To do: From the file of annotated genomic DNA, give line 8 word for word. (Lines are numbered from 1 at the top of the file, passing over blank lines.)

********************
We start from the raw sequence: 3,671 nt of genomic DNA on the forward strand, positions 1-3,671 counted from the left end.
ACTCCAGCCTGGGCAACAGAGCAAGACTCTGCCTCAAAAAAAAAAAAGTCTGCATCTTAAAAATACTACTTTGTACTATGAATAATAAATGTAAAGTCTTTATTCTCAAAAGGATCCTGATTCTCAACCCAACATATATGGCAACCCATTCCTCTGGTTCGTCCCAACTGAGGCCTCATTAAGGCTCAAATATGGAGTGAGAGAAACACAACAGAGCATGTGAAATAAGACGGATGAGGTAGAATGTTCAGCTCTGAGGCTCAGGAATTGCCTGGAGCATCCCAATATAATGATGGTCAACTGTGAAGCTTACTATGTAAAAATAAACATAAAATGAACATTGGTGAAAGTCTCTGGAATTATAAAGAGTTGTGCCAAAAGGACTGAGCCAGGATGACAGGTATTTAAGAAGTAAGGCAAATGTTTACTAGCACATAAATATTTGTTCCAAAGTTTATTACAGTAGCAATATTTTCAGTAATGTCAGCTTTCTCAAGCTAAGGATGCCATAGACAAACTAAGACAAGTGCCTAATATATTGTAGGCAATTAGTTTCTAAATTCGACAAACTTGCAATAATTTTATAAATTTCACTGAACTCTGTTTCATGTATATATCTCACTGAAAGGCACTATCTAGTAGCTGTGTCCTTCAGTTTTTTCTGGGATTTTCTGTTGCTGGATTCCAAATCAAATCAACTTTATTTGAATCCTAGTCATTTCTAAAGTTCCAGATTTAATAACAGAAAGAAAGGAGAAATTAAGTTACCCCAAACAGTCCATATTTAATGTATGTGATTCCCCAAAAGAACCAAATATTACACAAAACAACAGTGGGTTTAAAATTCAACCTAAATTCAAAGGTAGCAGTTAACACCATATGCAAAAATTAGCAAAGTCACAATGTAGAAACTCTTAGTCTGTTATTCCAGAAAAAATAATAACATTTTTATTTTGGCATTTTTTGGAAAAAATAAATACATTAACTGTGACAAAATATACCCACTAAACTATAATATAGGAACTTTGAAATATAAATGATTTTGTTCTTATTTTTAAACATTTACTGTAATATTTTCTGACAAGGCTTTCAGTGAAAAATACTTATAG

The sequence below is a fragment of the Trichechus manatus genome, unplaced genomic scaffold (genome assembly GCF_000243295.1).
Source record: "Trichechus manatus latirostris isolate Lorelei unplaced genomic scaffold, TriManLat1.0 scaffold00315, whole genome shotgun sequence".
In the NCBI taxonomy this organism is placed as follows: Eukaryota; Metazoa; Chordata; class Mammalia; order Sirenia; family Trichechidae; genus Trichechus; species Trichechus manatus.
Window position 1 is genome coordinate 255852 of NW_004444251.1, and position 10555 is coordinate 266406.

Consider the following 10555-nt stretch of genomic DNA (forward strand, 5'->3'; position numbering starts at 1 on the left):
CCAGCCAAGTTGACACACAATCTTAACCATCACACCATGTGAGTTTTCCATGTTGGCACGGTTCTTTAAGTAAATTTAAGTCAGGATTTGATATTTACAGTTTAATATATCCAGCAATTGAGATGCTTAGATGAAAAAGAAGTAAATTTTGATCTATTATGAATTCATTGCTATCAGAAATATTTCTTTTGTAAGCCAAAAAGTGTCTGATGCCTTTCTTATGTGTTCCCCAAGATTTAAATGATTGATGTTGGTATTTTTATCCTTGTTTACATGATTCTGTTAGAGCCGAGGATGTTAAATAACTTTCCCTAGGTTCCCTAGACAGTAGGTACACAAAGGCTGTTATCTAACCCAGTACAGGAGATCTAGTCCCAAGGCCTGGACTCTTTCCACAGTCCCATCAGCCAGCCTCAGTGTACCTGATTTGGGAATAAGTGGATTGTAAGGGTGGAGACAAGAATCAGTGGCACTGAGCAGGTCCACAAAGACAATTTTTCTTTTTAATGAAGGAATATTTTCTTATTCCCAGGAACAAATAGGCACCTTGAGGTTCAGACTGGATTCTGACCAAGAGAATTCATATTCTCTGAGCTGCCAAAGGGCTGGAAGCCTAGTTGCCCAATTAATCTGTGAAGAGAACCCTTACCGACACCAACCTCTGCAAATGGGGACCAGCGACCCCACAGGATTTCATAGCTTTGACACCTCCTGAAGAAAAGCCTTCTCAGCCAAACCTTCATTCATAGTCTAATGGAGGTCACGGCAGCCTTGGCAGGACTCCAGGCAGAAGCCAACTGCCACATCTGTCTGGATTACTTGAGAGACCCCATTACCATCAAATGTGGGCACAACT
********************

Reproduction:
CCAGCCAAGTTGACACACAATCTTAACCATCACACCATGTGAGTTTTCCATGTTGGCACGGTTCTTTAAGTAAATTTAAGTCAGGATTTGATATTTACAGTTTAATATATCCAGCAATTGAGATGCTTAGATGAAAAAGAAGTAAATTTTGATCTATTATGAATTCATTGCTATCAGAAATATTTCTTTTGTAAGCCAAAAAGTGTCTGATGCCTTTCTTATGTGTTCCCCAAGATTTAAATGATTGATGTTGGTATTTTTATCCTTGTTTACATGATTCTGTTAGAGCCGAGGATGTTAAATAACTTTCCCTAGGTTCCCTAGACAGTAGGTACACAAAGGCTGTTATCTAACCCAGTACAGGAGATCTAGTCCCAAGGCCTGGACTCTTTCCACAGTCCCATCAGCCAGCCTCAGTGTACCTGATTTGGGAATAAGTGGATTGTAAGGGTGGAGACAAGAATCAGTGGCACTGAGCAGGTCCACAAAGACAATTTTTCTTTTTAATGAAGGAATATTTTCTTATTCCCAGGAACAAATAGGCACCTTGAGGTTCAGACTGGATTCTGACCAAGAGAATTCATATTCTCTGAGCTGCCAAAGGGCTGGAAGCCTAGTTGCCCAATTAATCTGTGAAGAGAACCCTTACCGACACCAACCTCTGCAAATGGGGACCAGCGACCCCACAGGATTTCATAGCTTTGACACCTCCTGAAGAAAAGCCTTCTCAGCCAAACCTTCATTCATAGTCTAATGGAGGTCACGGCAGCCTTGGCAGGACTCCAGGCAGAAGCCAACTGCCACATCTGTCTGGATTACTTGAGAGACCCCATTACCATCAAATGTGGGCACAACT